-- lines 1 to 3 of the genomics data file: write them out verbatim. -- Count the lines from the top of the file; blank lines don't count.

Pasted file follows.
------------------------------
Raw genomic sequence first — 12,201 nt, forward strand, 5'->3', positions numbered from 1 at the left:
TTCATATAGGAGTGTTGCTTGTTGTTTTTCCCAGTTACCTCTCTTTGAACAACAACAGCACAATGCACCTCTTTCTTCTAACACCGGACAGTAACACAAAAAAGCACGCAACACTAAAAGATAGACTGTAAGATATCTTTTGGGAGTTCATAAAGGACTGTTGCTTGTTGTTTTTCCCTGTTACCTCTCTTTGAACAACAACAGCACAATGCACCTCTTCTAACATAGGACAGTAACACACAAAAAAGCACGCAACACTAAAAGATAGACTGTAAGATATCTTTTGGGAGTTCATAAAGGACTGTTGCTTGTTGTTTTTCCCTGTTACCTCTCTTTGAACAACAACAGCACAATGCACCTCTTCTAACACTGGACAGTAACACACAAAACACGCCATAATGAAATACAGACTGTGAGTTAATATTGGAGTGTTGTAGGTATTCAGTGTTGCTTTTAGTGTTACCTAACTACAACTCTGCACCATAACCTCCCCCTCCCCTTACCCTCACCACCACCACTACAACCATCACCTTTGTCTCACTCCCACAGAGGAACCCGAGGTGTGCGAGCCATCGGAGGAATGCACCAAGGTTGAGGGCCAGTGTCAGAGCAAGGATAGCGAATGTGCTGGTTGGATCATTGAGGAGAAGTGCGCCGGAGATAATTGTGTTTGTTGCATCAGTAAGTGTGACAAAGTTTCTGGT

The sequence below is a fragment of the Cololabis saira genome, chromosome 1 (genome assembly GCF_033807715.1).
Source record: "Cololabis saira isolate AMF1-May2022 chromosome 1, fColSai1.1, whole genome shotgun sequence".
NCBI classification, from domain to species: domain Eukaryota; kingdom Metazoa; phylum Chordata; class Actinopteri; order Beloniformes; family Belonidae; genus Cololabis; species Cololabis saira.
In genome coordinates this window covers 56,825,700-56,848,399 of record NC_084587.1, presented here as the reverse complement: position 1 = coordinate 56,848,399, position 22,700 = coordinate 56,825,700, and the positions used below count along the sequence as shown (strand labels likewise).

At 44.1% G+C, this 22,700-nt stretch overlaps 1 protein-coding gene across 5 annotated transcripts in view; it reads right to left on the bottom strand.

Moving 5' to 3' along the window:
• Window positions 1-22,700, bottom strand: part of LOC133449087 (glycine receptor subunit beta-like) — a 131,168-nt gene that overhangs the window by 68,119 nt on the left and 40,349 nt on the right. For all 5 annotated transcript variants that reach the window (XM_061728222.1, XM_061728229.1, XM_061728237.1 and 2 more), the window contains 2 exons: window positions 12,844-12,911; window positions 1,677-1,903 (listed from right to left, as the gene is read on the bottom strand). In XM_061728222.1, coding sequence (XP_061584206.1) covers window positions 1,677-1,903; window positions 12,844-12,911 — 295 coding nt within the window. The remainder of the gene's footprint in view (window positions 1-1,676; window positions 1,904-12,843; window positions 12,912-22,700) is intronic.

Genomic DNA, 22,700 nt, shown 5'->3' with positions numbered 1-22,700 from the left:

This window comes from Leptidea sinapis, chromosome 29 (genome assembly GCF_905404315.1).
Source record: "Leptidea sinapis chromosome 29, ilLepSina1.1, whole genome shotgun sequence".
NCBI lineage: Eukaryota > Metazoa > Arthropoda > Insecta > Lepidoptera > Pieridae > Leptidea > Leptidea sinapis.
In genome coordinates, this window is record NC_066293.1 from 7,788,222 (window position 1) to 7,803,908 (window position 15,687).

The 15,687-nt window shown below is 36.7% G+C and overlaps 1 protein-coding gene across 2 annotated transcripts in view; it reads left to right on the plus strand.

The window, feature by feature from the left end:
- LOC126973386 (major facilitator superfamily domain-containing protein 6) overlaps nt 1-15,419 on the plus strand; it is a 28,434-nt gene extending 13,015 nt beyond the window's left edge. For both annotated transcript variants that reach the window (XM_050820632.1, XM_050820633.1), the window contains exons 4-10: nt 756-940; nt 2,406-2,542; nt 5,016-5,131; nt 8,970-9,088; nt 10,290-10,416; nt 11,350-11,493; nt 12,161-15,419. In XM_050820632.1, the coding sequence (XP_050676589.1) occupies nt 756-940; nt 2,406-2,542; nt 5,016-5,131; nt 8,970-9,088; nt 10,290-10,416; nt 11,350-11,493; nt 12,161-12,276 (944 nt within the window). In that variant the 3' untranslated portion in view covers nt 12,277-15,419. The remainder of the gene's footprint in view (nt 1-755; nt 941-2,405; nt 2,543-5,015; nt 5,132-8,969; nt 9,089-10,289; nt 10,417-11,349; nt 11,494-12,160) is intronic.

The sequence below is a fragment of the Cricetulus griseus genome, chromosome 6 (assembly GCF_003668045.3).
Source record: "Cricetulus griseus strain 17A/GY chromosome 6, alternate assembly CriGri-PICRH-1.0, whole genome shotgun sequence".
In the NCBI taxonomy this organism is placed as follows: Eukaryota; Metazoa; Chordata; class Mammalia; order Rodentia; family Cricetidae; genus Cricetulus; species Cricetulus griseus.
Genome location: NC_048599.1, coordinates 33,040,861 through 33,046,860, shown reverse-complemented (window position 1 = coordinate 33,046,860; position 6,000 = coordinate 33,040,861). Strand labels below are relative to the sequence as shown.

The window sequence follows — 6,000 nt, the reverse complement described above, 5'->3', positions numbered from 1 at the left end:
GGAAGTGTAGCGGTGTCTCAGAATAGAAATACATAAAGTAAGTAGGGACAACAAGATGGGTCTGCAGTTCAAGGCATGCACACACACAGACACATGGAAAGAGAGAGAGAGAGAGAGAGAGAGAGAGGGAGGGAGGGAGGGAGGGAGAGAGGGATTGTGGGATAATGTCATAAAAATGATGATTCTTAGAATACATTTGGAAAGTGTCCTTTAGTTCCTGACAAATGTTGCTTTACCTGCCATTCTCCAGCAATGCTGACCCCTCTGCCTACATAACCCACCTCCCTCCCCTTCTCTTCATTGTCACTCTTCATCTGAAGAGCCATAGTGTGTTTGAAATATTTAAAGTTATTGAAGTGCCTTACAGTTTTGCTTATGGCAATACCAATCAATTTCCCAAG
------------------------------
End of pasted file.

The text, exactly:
Raw genomic sequence first — 12,201 nt, forward strand, 5'->3', positions numbered from 1 at the left:
TTCATATAGGAGTGTTGCTTGTTGTTTTTCCCAGTTACCTCTCTTTGAACAACAACAGCACAATGCACCTCTTTCTTCTAACACCGGACAGTAACACAAAAAAGCACGCAACACTAAAAGATAGACTGTAAGATATCTTTTGGGAGTTCATAAAGGACTGTTGCTTGTTGTTTTTCCCTGTTACCTCTCTTTGAACAACAACAGCACAATGCACCTCTTCTAACATAGGACAGTAACACACAAAAAAGCACGCAACACTAAAAGATAGACTGTAAGATATCTTTTGGGAGTTCATAAAGGACTGTTGCTTGTTGTTTTTCCCTGTTACCTCTCTTTGAACAACAACAGCACAATGCACCTCTTCTAACACTGGACAGTAACACACAAAACACGCCATAATGAAATACAGACTGTGAGTTAATATTGGAGTGTTGTAGGTATTCAGTGTTGCTTTTAGTGTTACCTAACTACAACTCTGCACCATAACCTCCCCCTCCCCTTACCCTCACCACCACCACTACAACCATCACCTTTGTCTCACTCCCACAGAGGAACCCGAGGTGTGCGAGCCATCGGAGGAATGCACCAAGGTTGAGGGCCAGTGTCAGAGCAAGGATAGCGAATGTGCTGGTTGGATCATTGAGGAGAAGTGCGCCGGAGATAATTGTGTTTGTTGCATCAGTAAGTGTGACAAAGTTTCTGGT

The sequence below is a fragment of the Cololabis saira genome, chromosome 1 (genome assembly GCF_033807715.1).